““It is not the critic who counts; not the man who points out how the strong man stumbles, or where the doer of deeds could have done them better.” — Teddy Roosevelt
In P90X3, The Challenge, Tony Horton makes a great comment after one of his fitness students struggles to complete her reps:
“…Another great example of not getting all freaked out and making them pretty.
P90, X2, or X3, now…none of this is about a bunch of people doing things perfectly.
That’s for some other clown’s workout, not ours.
This is the real world. I sometimes misspeak. I say push ups, instead of pull ups…blah, blah, blah.
But the workout is still real.”
Every time I hear Tony Horton say that, it reminds me to try things.
Try Stuff, Even If It’s Not Perfect
It reminds me to keep things real and not get caught up in perfection, or the ideal that does not exist.
It reminds me just to try…to give my best effort… to get in the arena and go for it… even if it’s not pretty and it’s not perfect.
That’s the essence and foundation for personal growth.
And it’s that fundamental mindset that sets the stage to be able to practice the things that lead to doing great things, even if it’s not pretty, and it’s not perfect.
It’s not about perfection.
It’s about progress… and progress is actually one of the secrets to happiness.
When we grow, we light up our life, even if it’s in some small way.
10 Reminders About Not Doing Things Perfectly
Too many people die with their music still in them, or they never realize their potential, because they get caught up in perfection.
Here are a few of my other favorite reminders about not worrying about doing things perfectly:
- A friend of mine was good about reminding me: “Don’t let the perfect be the enemy of the good.” That was his way of saying to me, focus on “good enough for now” so we could move on the next challenge, and not get stuck in analysis paralysis or the perfection trap.
- Similarly, Voltaire put it, ““The best is the enemy of the good.” Voltaire always has a way with words.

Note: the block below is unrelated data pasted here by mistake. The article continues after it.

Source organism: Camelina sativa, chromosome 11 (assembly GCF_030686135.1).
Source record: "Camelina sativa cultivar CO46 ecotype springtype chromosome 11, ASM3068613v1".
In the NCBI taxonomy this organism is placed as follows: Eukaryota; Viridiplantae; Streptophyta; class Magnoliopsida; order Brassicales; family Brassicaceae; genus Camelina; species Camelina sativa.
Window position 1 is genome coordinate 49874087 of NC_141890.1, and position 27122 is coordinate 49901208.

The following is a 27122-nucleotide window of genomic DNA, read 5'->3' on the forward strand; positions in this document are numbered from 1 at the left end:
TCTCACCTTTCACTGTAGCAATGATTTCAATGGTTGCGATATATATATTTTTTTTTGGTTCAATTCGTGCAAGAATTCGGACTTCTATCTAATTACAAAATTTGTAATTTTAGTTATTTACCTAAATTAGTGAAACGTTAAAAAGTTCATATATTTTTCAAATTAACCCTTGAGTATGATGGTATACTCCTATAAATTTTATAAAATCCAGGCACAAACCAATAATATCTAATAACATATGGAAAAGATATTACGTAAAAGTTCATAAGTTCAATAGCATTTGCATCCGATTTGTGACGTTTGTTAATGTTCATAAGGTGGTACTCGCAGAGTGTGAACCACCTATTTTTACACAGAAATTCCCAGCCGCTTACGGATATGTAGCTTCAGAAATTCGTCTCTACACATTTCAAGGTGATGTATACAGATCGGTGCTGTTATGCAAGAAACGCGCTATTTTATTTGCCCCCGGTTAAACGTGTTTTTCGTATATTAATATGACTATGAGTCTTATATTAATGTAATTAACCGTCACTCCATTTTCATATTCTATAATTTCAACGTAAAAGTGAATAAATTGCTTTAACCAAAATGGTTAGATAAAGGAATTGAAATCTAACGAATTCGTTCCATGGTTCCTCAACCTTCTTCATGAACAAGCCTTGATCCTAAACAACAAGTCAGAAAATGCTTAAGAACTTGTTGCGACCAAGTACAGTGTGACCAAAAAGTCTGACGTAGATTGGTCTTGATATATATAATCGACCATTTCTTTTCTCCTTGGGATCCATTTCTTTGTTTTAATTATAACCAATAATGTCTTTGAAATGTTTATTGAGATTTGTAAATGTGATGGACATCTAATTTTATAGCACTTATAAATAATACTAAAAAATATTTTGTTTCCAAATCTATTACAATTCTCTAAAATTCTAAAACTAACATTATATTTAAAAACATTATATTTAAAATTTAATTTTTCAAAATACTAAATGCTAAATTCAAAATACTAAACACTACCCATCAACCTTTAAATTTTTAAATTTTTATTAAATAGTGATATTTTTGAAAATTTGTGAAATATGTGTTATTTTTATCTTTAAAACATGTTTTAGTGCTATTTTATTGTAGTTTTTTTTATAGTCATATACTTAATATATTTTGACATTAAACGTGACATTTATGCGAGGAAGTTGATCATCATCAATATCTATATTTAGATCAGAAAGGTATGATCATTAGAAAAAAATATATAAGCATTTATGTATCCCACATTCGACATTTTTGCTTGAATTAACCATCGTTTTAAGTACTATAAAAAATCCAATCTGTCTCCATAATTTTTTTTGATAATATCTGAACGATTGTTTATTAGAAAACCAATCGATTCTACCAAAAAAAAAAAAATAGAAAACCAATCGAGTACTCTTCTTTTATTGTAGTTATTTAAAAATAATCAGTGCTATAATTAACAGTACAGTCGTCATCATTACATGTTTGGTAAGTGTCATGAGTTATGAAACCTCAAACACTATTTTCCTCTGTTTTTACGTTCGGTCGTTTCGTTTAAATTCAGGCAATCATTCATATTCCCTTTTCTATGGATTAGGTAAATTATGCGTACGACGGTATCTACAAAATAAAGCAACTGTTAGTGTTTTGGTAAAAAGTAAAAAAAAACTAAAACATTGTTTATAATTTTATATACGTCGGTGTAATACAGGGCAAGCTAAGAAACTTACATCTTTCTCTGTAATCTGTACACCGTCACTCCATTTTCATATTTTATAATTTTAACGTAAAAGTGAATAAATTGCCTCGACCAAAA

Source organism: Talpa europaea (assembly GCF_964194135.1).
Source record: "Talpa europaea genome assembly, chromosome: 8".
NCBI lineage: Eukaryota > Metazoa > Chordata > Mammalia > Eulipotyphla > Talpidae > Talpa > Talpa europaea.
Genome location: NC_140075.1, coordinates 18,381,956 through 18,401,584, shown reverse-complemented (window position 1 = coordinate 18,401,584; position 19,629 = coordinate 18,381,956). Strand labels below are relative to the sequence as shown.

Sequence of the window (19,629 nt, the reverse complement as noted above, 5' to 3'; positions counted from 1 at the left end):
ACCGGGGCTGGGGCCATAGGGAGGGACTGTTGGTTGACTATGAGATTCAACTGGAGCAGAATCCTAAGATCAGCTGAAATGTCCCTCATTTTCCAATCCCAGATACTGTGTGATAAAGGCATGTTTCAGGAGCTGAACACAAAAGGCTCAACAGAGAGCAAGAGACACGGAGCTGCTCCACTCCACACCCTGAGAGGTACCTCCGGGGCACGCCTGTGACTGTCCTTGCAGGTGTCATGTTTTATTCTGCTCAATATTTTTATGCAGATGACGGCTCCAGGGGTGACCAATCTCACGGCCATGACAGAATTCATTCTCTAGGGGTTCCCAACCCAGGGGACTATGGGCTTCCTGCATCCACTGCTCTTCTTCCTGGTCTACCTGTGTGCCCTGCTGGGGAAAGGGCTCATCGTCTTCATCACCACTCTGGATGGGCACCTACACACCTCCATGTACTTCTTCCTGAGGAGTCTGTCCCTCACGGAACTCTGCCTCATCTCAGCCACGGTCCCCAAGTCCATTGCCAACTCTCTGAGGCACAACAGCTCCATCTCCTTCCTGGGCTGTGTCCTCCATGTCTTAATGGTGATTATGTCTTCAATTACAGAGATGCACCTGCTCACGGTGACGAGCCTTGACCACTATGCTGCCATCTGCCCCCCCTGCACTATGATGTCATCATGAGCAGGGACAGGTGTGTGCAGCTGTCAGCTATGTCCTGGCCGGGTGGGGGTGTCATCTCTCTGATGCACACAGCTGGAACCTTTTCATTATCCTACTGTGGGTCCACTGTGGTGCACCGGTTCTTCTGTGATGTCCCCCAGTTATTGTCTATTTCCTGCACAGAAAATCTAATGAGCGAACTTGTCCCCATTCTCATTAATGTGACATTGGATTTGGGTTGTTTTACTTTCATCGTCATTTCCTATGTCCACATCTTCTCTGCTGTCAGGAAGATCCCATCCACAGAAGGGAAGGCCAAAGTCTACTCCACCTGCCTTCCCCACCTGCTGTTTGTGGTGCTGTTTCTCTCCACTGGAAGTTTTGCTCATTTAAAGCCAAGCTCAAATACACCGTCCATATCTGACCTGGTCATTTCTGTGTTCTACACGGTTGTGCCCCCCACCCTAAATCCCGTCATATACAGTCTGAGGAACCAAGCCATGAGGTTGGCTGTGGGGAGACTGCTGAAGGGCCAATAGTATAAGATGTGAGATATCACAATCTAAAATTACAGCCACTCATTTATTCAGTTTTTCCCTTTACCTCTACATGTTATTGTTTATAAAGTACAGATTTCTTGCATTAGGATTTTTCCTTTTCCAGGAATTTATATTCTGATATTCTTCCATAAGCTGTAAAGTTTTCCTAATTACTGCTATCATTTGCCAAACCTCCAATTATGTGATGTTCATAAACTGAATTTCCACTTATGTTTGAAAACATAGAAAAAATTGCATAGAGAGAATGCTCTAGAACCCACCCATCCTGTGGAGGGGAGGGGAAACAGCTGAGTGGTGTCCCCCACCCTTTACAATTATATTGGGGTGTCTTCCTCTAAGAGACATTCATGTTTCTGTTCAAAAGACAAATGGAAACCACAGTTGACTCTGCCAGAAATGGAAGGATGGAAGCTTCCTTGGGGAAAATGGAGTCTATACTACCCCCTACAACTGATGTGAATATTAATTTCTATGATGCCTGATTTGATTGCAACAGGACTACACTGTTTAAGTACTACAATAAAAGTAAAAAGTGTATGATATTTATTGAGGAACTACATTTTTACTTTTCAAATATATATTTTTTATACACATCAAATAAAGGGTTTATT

- I always liked the phrase: “Make it work, then make it right.” (balanced with the idea that if you don’t have time to do it right, when will you have time to do it over 😉 … another way to think of this is, don’t get caught up in pre-mature perfection.
- Perfection is a journey, not a destination. Enjoy the journey of learning and mastery. This is the essence of continuous improvement. Thinking back, this is really the big idea that helped me avoid a life of worrying about perfection, and instead, focus on progress.
- Focus on progress over perfection. I always liked the idea that to get better at something, you have to do it more than once. It takes practice. You can’t practice very much if you are caught up in perfection. When I think about it like that, it reminds me of Simon Sinek’s phrasing, “Better is better than best.”
- One of my best mentors was good at asking, “Is it effective?” That was a much better focus, than worrying about some arbitrary notion or measure of perfection. It was a simple reminder that if it wasn’t working, change your approach. It’s far better to focus on effectiveness, improvement, or progress. That’s where the growth is.
- As Confucius put it, “Better a diamond with a flaw than a pebble without.” Talk about trading up.
- As Shakespeare put it, “Striving to better, oft we mar what’s well.” I’ve seen so many good things, come to an end, either for the sake of perfection, or over-doing something that was better in it’s rough and useful form. I’ve seen some great art, great ideas, and great projects die that way. Sometimes you just need to leave well enough alone.
- As my mechanic always said, “If it ain’t broke, don’t fix it.” He was incredibly pragmatic about where to invest time and energy, and not to throw good money after bad.
- As Leo Tolstoy put it, “If you look for perfection, you’ll never be content.” It’s one thing to have great expectations, but don’t let your expectations drain the juice out of your life. It’s far more effective to embrace imperfect, the Wabi-sabi way.
Perfectionism Is Fundamentally Flawed
Here’s what Wikipedia says about perfectionism:
“Perfectionism: a personality trait characterized by a person’s striving for flawlessness and setting high performance standards, accompanied by critical self-evaluations and concerns regarding others’ evaluations.”
Don’t Fear Perfection
The good news is you don’t ever have to fear perfection.
As Salvador Dali reminds us with his inspiring words:
“Have no fear of perfection – you’ll never reach it.”
How perfect is that?